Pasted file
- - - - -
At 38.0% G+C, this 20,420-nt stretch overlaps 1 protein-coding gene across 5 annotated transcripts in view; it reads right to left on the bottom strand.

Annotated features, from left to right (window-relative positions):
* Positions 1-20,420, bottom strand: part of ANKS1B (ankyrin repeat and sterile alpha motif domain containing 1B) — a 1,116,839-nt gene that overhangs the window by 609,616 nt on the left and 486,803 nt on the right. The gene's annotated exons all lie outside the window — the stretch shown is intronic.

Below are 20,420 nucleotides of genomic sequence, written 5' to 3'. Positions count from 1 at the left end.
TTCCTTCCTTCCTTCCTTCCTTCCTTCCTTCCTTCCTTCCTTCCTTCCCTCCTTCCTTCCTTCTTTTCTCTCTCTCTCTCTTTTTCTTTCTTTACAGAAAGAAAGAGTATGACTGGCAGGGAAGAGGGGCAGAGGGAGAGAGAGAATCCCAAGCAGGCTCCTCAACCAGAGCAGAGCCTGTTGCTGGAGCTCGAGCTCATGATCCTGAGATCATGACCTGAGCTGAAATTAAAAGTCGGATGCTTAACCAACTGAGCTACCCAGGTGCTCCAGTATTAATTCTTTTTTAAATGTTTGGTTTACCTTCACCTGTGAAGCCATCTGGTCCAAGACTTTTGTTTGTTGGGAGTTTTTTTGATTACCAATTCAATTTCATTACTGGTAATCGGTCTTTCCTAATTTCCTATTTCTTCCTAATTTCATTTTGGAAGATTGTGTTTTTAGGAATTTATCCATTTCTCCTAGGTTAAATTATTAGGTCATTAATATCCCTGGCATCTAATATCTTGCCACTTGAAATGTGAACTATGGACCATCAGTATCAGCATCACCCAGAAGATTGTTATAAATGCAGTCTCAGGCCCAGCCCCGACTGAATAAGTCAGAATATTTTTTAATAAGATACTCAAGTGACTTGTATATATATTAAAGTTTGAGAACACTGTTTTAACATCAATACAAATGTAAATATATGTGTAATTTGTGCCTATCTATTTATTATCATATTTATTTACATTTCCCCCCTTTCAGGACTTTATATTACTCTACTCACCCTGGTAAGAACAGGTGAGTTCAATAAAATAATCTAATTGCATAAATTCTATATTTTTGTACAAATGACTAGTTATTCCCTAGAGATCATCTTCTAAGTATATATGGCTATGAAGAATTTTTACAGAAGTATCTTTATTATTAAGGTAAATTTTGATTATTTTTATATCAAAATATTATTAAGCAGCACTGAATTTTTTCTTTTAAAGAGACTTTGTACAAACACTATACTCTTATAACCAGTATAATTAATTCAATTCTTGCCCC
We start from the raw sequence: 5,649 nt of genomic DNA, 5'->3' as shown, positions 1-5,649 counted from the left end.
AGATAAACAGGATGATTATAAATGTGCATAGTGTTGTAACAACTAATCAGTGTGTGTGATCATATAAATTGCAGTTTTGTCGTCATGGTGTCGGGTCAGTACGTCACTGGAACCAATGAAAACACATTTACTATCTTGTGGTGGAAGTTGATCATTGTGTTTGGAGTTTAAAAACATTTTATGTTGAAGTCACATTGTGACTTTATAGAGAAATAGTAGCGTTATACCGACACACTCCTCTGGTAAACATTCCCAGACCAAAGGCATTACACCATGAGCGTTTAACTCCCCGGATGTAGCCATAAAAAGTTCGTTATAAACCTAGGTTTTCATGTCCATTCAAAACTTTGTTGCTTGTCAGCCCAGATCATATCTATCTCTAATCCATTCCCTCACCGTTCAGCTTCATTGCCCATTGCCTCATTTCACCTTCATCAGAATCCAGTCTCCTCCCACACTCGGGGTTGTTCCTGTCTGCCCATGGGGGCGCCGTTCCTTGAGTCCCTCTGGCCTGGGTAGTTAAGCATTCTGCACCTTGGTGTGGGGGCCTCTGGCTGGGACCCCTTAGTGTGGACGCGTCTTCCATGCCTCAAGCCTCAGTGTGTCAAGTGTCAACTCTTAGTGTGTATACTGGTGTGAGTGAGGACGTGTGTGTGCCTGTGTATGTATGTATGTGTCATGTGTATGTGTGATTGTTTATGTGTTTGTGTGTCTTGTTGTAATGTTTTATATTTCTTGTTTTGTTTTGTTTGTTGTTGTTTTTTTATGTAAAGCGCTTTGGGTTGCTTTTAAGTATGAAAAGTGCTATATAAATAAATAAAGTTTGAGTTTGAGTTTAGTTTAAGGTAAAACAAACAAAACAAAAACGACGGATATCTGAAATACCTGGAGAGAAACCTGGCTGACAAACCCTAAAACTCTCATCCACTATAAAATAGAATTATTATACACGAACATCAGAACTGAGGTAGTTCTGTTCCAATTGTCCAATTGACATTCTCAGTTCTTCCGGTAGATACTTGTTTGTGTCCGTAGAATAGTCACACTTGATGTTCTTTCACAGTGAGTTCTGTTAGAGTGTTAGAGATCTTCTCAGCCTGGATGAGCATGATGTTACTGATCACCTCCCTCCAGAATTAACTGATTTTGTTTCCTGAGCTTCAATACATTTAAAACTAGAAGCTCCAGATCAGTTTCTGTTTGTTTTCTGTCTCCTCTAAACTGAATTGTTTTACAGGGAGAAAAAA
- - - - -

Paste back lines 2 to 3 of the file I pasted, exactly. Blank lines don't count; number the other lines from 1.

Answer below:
Annotated features, from left to right (window-relative positions):
* Positions 1-20,420, bottom strand: part of ANKS1B (ankyrin repeat and sterile alpha motif domain containing 1B) — a 1,116,839-nt gene that overhangs the window by 609,616 nt on the left and 486,803 nt on the right. The gene's annotated exons all lie outside the window — the stretch shown is intronic.